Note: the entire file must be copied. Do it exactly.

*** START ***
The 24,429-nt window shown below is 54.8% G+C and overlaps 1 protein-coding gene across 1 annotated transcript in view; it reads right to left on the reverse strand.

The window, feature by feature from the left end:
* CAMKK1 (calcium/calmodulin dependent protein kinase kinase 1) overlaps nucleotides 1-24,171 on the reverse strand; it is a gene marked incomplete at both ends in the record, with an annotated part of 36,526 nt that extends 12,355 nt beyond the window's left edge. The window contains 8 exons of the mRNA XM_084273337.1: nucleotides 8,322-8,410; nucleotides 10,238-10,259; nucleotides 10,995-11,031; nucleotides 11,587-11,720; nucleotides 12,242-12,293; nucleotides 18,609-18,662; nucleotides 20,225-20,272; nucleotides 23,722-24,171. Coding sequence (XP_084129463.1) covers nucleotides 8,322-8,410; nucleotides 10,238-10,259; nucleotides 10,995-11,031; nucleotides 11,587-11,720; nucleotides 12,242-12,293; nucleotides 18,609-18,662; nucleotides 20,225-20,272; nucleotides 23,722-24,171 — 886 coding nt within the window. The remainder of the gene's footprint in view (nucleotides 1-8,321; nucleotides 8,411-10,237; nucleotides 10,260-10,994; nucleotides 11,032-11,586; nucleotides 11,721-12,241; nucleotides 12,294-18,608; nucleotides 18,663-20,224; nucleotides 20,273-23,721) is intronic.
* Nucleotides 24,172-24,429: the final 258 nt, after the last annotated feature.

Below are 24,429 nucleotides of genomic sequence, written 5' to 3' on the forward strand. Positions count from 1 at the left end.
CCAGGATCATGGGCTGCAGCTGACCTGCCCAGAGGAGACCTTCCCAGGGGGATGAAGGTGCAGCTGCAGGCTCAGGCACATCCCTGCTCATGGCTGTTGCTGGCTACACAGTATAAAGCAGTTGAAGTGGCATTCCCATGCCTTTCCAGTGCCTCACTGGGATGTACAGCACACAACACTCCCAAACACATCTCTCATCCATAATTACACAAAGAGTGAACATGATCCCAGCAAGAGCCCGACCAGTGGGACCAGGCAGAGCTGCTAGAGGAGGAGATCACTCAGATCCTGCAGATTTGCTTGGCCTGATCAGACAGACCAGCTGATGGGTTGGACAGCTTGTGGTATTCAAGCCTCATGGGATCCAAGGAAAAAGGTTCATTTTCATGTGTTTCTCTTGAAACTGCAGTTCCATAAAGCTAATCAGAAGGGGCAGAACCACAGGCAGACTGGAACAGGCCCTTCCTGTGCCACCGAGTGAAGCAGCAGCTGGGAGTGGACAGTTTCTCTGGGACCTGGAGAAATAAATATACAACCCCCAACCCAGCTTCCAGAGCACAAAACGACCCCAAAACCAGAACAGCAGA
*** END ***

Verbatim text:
The 24,429-nt window shown below is 54.8% G+C and overlaps 1 protein-coding gene across 1 annotated transcript in view; it reads right to left on the reverse strand.

The window, feature by feature from the left end:
* CAMKK1 (calcium/calmodulin dependent protein kinase kinase 1) overlaps nucleotides 1-24,171 on the reverse strand; it is a gene marked incomplete at both ends in the record, with an annotated part of 36,526 nt that extends 12,355 nt beyond the window's left edge. The window contains 8 exons of the mRNA XM_084273337.1: nucleotides 8,322-8,410; nucleotides 10,238-10,259; nucleotides 10,995-11,031; nucleotides 11,587-11,720; nucleotides 12,242-12,293; nucleotides 18,609-18,662; nucleotides 20,225-20,272; nucleotides 23,722-24,171. Coding sequence (XP_084129463.1) covers nucleotides 8,322-8,410; nucleotides 10,238-10,259; nucleotides 10,995-11,031; nucleotides 11,587-11,720; nucleotides 12,242-12,293; nucleotides 18,609-18,662; nucleotides 20,225-20,272; nucleotides 23,722-24,171 — 886 coding nt within the window. The remainder of the gene's footprint in view (nucleotides 1-8,321; nucleotides 8,411-10,237; nucleotides 10,260-10,994; nucleotides 11,032-11,586; nucleotides 11,721-12,241; nucleotides 12,294-18,608; nucleotides 18,663-20,224; nucleotides 20,273-23,721) is intronic.
* Nucleotides 24,172-24,429: the final 258 nt, after the last annotated feature.

Below are 24,429 nucleotides of genomic sequence, written 5' to 3' on the forward strand. Positions count from 1 at the left end.
CCAGGATCATGGGCTGCAGCTGACCTGCCCAGAGGAGACCTTCCCAGGGGGATGAAGGTGCAGCTGCAGGCTCAGGCACATCCCTGCTCATGGCTGTTGCTGGCTACACAGTATAAAGCAGTTGAAGTGGCATTCCCATGCCTTTCCAGTGCCTCACTGGGATGTACAGCACACAACACTCCCAAACACATCTCTCATCCATAATTACACAAAGAGTGAACATGATCCCAGCAAGAGCCCGACCAGTGGGACCAGGCAGAGCTGCTAGAGGAGGAGATCACTCAGATCCTGCAGATTTGCTTGGCCTGATCAGACAGACCAGCTGATGGGTTGGACAGCTTGTGGTATTCAAGCCTCATGGGATCCAAGGAAAAAGGTTCATTTTCATGTGTTTCTCTTGAAACTGCAGTTCCATAAAGCTAATCAGAAGGGGCAGAACCACAGGCAGACTGGAACAGGCCCTTCCTGTGCCACCGAGTGAAGCAGCAGCTGGGAGTGGACAGTTTCTCTGGGACCTGGAGAAATAAATATACAACCCCCAACCCAGCTTCCAGAGCACAAAACGACCCCAAAACCAGAACAGCAGA